Impact of IT on Monitoring and Evaluation
Additionally, once an organization has recruited people to work and play different tasks, Martin et al. (2005) observed that the role of monitoring the individual performance and making the right decision is also a huge challenge. However, Martin et al. (2005) observe that organizations have found a solution in the use of modern technologies to facilitate the monitoring practice. It is also synonymously argued in the works of Ball (2005) who found out that organizations used to spend huge resources including human resource and financial capital in performance monitoring.
The reason for this is, the companies mostly relied upon individual supervisors within the workplace to monitor daily performances of the employees. In such a context, Bondarouk (2008) observed that the monitoring process has to be slow and ineffective because of the fatigue among the supervisors and their inability to handle the huge number of employees. However, Bondarouk (2008) further noted that modern technologies including CCTV cameras and other monitoring devices have been available for major organizations to ease the monitoring tasks. As Ruel and Bondarouk (2008) explained it, a single supervisor can monitor a huge number of employees within a defined workplace within the walls of a locked office. This is facilitated through the use of CCTV cameras, computers, and advanced audio systems, which have been dominant in the IT market.
Based on the works of Ball (2005) such ease in monitoring is a huge opportunity among organizations to reduce the costs involved and the energy. It is also a huge opportunity to ease decision making in promotions and rewards, which are key decisions in motivating the employees and improving performance. From the perspective of Broderick and Boudreau (2001), through IT, monitoring among organizations can be effective thus effectively allowing organization to make unbiased decisions on promotions.
The supervisors in charge can effectively provide reports on employees performance through unbiased records and performance evaluations as enabled by the new IT systems. In further contributing to this issue, David (2006) observed that through advanced software, it is now possible for most organizations to quantify output of employees, which can be quantitatively interpreted and decisions made in respect of incentives to be provided among the employees for their contribution.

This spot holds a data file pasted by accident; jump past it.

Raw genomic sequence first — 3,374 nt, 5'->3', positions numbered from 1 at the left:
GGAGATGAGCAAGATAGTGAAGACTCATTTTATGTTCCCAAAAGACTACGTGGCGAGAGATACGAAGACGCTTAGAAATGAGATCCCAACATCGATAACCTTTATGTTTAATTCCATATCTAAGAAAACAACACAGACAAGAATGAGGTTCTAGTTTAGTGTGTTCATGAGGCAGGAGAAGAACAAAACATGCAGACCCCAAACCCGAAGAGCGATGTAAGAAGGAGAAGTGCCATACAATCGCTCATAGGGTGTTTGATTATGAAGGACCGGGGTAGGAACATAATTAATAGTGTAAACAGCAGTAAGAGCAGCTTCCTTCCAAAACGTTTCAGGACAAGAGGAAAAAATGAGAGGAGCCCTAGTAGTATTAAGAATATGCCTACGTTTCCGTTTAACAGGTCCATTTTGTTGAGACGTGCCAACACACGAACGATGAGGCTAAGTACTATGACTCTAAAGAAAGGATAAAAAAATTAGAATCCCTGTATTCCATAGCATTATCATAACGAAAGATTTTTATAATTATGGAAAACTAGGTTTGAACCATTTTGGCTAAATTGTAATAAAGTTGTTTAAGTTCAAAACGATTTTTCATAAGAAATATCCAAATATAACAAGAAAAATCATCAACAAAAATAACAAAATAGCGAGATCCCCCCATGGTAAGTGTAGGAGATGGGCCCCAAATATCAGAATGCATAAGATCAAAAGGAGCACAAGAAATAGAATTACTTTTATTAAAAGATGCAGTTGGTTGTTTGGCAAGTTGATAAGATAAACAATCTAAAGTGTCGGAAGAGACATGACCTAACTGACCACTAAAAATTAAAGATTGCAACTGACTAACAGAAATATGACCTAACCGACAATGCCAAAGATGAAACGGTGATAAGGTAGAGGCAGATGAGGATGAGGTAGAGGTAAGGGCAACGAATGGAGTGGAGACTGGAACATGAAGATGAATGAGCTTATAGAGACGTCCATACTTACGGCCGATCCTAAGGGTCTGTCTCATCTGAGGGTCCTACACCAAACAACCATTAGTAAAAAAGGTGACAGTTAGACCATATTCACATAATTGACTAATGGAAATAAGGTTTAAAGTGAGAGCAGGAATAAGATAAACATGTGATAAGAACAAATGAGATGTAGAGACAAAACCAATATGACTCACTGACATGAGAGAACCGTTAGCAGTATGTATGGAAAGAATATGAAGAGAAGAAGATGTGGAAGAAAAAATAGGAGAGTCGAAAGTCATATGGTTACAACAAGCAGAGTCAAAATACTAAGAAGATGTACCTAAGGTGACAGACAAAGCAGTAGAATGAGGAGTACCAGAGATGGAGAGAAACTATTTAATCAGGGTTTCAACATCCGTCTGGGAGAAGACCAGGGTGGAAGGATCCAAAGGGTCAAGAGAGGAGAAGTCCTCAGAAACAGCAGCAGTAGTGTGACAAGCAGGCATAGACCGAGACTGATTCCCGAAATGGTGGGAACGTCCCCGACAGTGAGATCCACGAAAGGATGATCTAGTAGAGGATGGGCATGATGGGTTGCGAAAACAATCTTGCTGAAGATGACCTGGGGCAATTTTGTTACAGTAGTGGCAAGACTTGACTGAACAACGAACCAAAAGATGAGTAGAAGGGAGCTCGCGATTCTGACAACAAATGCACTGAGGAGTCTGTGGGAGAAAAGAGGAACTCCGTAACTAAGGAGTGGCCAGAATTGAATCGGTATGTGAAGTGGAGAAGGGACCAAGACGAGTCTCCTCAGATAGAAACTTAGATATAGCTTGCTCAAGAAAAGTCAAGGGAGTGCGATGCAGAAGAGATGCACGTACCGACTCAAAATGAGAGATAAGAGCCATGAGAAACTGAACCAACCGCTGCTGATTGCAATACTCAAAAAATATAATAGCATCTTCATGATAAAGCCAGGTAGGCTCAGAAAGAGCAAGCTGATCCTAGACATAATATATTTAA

Impact of IT on Communication
Finally, the issue of communication is also highlighted as one of the major aspects of the HR department across organization. In facilitating this practice, HR managers have different approaches, which are all geared towards achieving effectiveness in the running of the organization. Martin et al. (2005) were among the scholars who observed that, IT has been a major and important tool in facilitating communication within organizations. In this context, IT has been used widely to solve major communication problems of inefficiencies and delays. In fact, Broderick and Boudreau (2001) found out in their study that through different IT systems, problems of distance have been solved within organizations.
In such a context, Ball (2005) had given the example of organizations that has branches within and outside its headquarters. In this case, the communication between managers and assistant managers across the respective departments has been eased by new IT systems. David (2006) synonymously argued that new IT technologies have improved the top-down and down-up communication within organizations. It is through such IT systems including mobile devices, and the Internet, that managers can communicate effectively on issues based on management within the organization.
Generally, IT has had a huge influence on HR management within organizations. A discussion from respective scholars reveals that IT has had an impact on HR management practices including recruitment and job placement, communication, job flexibility, problem-solving, and multitasking among other major practices. Among the key practices that have been influenced by IT include recruitment, interviewing, training and development, monitoring and evaluation, and communication.